Not all sections should be for separate team members. Rather, it is important to also identify joint sections where everyone should contribute. For example, before everyone starts working, add a section to the file for Sources. This should encourage group members to cite their references as they produce content.

3. Share Online Sources

To create a positive collaborative environment, encourage team members to share online resources. This should include information and media. At the start of a project each team should create a shared folder. Members can add collected images, sounds, or videos that others can use to complete the task.

Also, have the team leader add a section to the file with the heading Resources. Members should paste URLs that include helpful information everyone can use. If a person finds a source that could assist a specific member, they can paste the URL under a team member’s section instead.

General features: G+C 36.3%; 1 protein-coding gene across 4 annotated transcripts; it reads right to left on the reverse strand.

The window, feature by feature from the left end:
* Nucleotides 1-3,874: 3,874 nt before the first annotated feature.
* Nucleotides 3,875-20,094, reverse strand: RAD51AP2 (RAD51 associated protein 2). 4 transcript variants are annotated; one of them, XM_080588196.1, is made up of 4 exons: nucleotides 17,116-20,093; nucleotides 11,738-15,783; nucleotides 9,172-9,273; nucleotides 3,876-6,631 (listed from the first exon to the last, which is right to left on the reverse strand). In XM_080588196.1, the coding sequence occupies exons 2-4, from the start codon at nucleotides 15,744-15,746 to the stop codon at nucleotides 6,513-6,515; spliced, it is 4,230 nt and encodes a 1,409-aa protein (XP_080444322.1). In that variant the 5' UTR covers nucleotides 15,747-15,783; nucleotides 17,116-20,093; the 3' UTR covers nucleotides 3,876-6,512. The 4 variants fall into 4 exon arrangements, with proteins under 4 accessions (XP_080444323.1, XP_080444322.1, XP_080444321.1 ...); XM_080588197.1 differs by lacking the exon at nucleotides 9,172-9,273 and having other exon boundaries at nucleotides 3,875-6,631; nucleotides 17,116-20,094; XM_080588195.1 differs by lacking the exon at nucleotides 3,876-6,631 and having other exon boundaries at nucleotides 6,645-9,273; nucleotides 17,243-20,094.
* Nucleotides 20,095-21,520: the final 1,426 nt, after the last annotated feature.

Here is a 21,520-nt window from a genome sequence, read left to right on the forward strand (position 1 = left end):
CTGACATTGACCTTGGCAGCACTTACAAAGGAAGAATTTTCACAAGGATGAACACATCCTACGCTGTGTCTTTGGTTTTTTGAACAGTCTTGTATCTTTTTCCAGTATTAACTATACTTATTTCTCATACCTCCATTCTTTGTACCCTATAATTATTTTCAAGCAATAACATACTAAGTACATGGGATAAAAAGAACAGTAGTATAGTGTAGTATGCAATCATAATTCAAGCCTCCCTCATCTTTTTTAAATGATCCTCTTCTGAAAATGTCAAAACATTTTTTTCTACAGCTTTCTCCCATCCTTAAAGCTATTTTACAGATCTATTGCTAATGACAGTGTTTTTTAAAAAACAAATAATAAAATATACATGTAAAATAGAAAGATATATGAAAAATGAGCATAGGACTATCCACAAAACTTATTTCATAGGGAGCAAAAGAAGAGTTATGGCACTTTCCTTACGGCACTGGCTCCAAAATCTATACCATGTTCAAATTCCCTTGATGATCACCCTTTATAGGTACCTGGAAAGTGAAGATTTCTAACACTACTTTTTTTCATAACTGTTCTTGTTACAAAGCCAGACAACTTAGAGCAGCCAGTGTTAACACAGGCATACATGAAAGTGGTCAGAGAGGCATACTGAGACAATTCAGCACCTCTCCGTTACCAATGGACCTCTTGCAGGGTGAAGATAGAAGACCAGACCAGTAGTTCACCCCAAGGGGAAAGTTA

4. Suggest Revisions Using Comments

There is a need to edit the file, prior to submitting a group project. Team members might be sensitive to changes others make to their work. To build trust, members should respectfully seek permission before rewriting member’s text, rearranging their content, or customizing the design. Comments can assist with revisions. Members can mark an area that requires improvement and then post a suggestion. This gives the contributor a chance to make the change themselves, request the commenter complete the task, or explain why they think no editing is required. This type of exchange fosters positive collaboration.